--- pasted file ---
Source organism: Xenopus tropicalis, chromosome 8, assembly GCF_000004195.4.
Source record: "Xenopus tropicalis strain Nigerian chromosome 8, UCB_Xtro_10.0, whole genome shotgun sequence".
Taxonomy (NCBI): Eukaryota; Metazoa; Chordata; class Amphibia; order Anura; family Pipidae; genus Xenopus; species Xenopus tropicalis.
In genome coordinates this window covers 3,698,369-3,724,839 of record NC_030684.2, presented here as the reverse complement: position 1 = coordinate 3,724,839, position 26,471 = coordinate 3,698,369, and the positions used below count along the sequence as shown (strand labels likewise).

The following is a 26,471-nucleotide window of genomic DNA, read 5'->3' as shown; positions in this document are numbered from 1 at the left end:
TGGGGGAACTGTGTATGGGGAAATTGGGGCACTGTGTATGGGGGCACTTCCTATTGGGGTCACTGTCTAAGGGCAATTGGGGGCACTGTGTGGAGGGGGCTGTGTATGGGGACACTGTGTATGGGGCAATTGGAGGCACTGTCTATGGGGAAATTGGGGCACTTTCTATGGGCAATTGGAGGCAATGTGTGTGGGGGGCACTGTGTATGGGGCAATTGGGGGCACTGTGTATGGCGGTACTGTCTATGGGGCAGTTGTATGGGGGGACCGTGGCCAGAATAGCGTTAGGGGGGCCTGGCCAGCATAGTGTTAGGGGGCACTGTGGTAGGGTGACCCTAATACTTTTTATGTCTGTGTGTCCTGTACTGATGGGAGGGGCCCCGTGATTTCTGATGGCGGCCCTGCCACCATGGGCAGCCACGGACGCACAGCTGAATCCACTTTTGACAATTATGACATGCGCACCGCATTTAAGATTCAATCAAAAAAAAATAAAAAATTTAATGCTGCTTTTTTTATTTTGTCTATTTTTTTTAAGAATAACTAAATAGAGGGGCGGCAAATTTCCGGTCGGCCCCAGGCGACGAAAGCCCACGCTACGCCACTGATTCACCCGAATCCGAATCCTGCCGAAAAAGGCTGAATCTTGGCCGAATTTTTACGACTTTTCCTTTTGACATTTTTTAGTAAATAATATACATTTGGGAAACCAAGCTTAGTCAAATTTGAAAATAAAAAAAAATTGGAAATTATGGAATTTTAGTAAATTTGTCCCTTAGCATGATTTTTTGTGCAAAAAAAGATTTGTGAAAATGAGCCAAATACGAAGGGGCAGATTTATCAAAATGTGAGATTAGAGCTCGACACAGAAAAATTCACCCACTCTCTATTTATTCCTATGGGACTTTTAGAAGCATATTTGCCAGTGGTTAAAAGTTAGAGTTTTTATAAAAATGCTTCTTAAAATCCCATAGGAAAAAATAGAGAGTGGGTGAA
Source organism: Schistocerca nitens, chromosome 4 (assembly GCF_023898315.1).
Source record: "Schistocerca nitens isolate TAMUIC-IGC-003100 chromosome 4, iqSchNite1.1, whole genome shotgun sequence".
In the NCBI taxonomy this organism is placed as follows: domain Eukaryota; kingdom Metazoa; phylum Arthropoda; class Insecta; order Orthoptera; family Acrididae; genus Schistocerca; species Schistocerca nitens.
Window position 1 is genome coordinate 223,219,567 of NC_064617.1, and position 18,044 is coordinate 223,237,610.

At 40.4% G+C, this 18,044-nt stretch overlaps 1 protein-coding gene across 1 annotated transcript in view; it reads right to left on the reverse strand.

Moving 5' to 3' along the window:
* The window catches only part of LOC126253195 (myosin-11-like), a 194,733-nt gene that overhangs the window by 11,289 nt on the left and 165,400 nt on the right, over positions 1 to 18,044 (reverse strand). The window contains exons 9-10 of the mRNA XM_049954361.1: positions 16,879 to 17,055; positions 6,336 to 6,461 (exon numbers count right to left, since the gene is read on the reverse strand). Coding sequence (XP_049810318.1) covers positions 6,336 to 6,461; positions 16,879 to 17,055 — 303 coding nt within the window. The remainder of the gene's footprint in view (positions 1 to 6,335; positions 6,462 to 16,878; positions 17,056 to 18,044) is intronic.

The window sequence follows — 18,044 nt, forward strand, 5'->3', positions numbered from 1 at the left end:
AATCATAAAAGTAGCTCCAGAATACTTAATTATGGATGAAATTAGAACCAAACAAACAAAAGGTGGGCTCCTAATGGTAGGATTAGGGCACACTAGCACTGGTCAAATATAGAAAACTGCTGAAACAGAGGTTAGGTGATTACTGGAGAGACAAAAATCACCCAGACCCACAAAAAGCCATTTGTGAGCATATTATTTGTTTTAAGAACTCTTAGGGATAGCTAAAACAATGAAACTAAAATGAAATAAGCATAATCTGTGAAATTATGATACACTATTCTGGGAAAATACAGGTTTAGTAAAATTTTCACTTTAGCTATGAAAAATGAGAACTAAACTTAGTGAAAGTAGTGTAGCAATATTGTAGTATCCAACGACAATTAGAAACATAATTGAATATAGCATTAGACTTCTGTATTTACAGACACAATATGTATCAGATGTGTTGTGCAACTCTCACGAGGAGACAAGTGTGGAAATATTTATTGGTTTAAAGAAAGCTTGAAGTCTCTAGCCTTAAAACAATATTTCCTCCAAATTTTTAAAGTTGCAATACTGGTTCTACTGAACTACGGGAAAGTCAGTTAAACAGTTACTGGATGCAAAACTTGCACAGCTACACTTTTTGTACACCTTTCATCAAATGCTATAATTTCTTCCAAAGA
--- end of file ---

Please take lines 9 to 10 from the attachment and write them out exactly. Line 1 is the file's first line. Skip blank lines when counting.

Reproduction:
In the NCBI taxonomy this organism is placed as follows: domain Eukaryota; kingdom Metazoa; phylum Arthropoda; class Insecta; order Orthoptera; family Acrididae; genus Schistocerca; species Schistocerca nitens.
Window position 1 is genome coordinate 223,219,567 of NC_064617.1, and position 18,044 is coordinate 223,237,610.